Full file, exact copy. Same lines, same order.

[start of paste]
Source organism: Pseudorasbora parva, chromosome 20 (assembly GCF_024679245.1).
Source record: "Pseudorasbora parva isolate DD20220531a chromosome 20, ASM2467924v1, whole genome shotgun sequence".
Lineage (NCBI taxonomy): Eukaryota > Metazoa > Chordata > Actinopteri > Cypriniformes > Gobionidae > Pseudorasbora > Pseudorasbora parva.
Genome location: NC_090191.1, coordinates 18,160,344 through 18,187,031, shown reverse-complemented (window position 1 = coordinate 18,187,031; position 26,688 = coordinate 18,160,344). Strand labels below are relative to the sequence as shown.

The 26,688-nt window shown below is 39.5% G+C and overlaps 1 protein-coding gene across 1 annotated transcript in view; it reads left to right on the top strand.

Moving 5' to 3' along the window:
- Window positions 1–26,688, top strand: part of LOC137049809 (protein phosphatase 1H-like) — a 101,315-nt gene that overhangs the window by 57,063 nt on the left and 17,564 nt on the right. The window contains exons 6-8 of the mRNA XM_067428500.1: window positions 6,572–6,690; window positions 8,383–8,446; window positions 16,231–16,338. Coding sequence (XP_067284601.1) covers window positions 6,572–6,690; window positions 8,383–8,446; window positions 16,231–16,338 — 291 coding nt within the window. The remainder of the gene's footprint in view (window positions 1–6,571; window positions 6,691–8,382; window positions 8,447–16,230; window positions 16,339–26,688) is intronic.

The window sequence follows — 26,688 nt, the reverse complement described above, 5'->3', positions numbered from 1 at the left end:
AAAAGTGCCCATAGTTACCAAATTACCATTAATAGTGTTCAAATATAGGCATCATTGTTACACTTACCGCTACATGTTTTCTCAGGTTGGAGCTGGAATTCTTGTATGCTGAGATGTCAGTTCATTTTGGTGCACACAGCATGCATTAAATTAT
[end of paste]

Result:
Source organism: Pseudorasbora parva, chromosome 20 (assembly GCF_024679245.1).
Source record: "Pseudorasbora parva isolate DD20220531a chromosome 20, ASM2467924v1, whole genome shotgun sequence".
Lineage (NCBI taxonomy): Eukaryota > Metazoa > Chordata > Actinopteri > Cypriniformes > Gobionidae > Pseudorasbora > Pseudorasbora parva.
Genome location: NC_090191.1, coordinates 18,160,344 through 18,187,031, shown reverse-complemented (window position 1 = coordinate 18,187,031; position 26,688 = coordinate 18,160,344). Strand labels below are relative to the sequence as shown.

The 26,688-nt window shown below is 39.5% G+C and overlaps 1 protein-coding gene across 1 annotated transcript in view; it reads left to right on the top strand.

Moving 5' to 3' along the window:
- Window positions 1–26,688, top strand: part of LOC137049809 (protein phosphatase 1H-like) — a 101,315-nt gene that overhangs the window by 57,063 nt on the left and 17,564 nt on the right. The window contains exons 6-8 of the mRNA XM_067428500.1: window positions 6,572–6,690; window positions 8,383–8,446; window positions 16,231–16,338. Coding sequence (XP_067284601.1) covers window positions 6,572–6,690; window positions 8,383–8,446; window positions 16,231–16,338 — 291 coding nt within the window. The remainder of the gene's footprint in view (window positions 1–6,571; window positions 6,691–8,382; window positions 8,447–16,230; window positions 16,339–26,688) is intronic.

The window sequence follows — 26,688 nt, the reverse complement described above, 5'->3', positions numbered from 1 at the left end:
AAAAGTGCCCATAGTTACCAAATTACCATTAATAGTGTTCAAATATAGGCATCATTGTTACACTTACCGCTACATGTTTTCTCAGGTTGGAGCTGGAATTCTTGTATGCTGAGATGTCAGTTCATTTTGGTGCACACAGCATGCATTAAATTAT